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Homecoming

Cover of Homecoming

Homecoming

With unerring insight and emotional power, Belva Plain, in her extraordinary novel, tells the story of a family divided and of the proud matriarch who takes a bold last stand to unite her warring children in what may be their last Homecoming.

It is a crisp December day when Annette Byrne walks to the end of her long, curving driveway and drops five sealed envelopes into the mailbox, quickly, before second thoughts stay her hand. Shortly thereafter, with the holidays approaching, her estranged family will be gathered at her country estate for the first time in years.

The sons. . . two brothers embittered by a breach of ethics, honor, and trust. The grandchildren. . . one young couple on the verge of divorce; another, lovingly united against the parents who have tarnished their lives. As the ill-fated meeting hurtles toward a bitter and abrupt conclusion, not even Annette Byrne's indomitable will can heal the rift--until a shattering event alters the landscape forever.


From the Paperback edition.

With unerring insight and emotional power, Belva Plain, in her extraordinary novel, tells the story of a family divided and of the proud matriarch who takes a bold last stand to unite her warring children in what may be their last Homecoming.

It is a crisp December day when Annette Byrne walks to the end of her long, curving driveway and drops five sealed envelopes into the mailbox, quickly, before second thoughts stay her hand. Shortly thereafter, with the holidays approaching, her estranged family will be gathered at her country estate for the first time in years.

The sons. . . two brothers embittered by a breach of ethics, honor, and trust. The grandchildren. . . one young couple on the verge of divorce; another, lovingly united against the parents who have tarnished their lives. As the ill-fated meeting hurtles toward a bitter and abrupt conclusion, not even Annette Byrne's indomitable will can heal the rift--until a shattering event alters the landscape forever.


From the Paperback edition.

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    The desktop was always covered with mail, incoming and outgoing. Appeals from charities, politicians, whether federal, state, or town, bills and letters from scattered friends, all came flowing. Sometimes it seemed to Annette that the whole world made connection with her here and asked for response.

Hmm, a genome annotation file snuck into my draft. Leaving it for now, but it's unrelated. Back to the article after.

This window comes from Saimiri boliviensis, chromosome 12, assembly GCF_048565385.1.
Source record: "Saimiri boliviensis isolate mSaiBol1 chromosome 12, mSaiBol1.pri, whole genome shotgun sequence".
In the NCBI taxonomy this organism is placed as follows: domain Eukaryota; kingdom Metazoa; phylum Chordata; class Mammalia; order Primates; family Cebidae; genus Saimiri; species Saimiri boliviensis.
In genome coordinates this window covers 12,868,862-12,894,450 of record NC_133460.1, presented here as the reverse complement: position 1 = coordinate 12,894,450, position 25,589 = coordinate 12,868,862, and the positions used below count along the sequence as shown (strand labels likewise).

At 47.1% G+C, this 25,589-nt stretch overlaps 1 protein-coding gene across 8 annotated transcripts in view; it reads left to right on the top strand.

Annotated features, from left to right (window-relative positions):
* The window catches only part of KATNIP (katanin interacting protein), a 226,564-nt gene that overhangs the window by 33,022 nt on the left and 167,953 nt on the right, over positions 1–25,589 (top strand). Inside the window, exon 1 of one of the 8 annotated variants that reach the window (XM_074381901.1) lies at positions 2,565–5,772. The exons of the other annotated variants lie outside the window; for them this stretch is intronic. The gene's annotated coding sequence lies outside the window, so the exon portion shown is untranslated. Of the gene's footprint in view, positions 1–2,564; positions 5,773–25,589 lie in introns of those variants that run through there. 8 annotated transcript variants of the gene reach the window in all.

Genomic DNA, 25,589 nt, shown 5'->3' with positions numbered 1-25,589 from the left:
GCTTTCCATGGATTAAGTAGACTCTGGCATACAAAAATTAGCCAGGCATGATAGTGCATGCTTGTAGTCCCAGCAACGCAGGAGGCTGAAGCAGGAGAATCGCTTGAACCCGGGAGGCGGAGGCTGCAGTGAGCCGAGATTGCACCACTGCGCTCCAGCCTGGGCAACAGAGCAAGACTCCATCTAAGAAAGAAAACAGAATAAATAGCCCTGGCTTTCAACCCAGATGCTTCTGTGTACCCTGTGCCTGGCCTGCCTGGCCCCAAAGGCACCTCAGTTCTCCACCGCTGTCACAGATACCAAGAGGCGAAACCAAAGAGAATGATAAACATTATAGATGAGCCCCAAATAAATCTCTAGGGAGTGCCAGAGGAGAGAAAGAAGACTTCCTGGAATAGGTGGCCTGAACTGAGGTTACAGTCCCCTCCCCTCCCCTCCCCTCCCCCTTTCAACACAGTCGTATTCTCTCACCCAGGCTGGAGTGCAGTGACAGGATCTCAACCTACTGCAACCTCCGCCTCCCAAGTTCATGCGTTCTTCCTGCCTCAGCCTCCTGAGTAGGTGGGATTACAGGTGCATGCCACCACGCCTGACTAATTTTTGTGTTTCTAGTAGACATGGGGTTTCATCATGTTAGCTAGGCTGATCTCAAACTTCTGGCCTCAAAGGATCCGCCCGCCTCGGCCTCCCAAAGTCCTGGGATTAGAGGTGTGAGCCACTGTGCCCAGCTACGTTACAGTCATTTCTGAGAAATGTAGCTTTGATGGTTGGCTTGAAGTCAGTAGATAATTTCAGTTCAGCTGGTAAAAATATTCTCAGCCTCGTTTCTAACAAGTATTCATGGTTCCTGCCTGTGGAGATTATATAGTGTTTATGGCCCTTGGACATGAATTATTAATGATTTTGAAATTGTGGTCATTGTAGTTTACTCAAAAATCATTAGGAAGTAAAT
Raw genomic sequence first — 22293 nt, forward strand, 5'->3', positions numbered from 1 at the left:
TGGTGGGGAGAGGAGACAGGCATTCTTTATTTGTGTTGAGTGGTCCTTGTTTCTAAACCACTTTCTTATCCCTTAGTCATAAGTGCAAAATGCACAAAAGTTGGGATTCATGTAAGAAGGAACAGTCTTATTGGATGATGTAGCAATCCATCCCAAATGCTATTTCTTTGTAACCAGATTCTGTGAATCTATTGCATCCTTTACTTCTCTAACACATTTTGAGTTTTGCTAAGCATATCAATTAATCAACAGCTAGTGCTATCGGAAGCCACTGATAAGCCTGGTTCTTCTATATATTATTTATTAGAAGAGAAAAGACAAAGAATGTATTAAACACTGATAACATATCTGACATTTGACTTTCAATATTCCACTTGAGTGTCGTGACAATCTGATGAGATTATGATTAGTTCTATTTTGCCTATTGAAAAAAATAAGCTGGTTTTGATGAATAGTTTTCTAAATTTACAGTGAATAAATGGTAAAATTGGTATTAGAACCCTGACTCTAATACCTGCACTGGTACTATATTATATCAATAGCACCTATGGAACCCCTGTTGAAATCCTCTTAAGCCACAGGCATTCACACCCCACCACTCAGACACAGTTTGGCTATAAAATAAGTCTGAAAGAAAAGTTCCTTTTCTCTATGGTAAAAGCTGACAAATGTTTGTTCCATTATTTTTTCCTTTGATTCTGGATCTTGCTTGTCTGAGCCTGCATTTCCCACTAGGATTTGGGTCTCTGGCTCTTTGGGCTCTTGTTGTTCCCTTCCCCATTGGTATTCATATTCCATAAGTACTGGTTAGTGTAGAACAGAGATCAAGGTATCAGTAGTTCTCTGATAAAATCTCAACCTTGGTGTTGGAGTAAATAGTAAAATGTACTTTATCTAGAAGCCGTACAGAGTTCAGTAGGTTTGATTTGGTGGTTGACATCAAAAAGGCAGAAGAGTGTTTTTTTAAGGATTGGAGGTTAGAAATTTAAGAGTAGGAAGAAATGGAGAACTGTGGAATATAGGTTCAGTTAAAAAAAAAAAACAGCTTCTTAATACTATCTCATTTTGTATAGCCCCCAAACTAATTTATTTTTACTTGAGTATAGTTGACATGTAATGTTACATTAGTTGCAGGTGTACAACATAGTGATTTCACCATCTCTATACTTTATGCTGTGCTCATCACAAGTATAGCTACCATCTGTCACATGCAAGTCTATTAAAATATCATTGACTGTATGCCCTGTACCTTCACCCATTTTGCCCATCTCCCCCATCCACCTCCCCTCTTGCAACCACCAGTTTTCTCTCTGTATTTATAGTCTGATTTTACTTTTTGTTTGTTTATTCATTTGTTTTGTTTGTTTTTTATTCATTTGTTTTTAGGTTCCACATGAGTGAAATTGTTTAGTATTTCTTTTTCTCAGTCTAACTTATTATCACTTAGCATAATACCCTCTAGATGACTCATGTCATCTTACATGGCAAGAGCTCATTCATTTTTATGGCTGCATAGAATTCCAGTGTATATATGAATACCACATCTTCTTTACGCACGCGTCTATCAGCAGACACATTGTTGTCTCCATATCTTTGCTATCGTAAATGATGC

She picked up the pen to finish the last of the notes. Her precise backhand script lay between wide margins, the paper was as smooth as pressed linen, and the dark blue monogram was decorative without possessing too many curlicues. The whole, even to the back of the envelope, on which her name was engraved—Mrs. Lewis Martinson Byrne, with her address beneath—was pleasing. E-mail might be the way these days, but there was still nothing as satisfying to send or to receive as a well-written letter; also these days, "Ms." might be the title of choice for many, but Annette still preferred to be "Mrs.," and that was that.

    Having sealed the envelope, she placed it on top of the tidy pile of blue-and-whites, sighed, "There—that's finished," and stood up to stretch. At eighty-five, even though your doctor said that you were physically ten years younger, you could expect to feel stiff after sitting so long. Actually, you could expect almost anything, she thought, knowing how to laugh at herself.

    Old people were amusing to the young. Once when she was less than ten years old, her mother had taken her to call on a woman who lived down the country road. It seemed, as most things did now, like yesterday.

    "She's very old, at least ninety, Annette. She was a married woman with children when Lincoln was president."

    That had meant nothing to Annette.

    "My nephew took me out in his machine," the old woman had said. "We went all the way without a horse." Marveling, she had repeated, "Without a horse."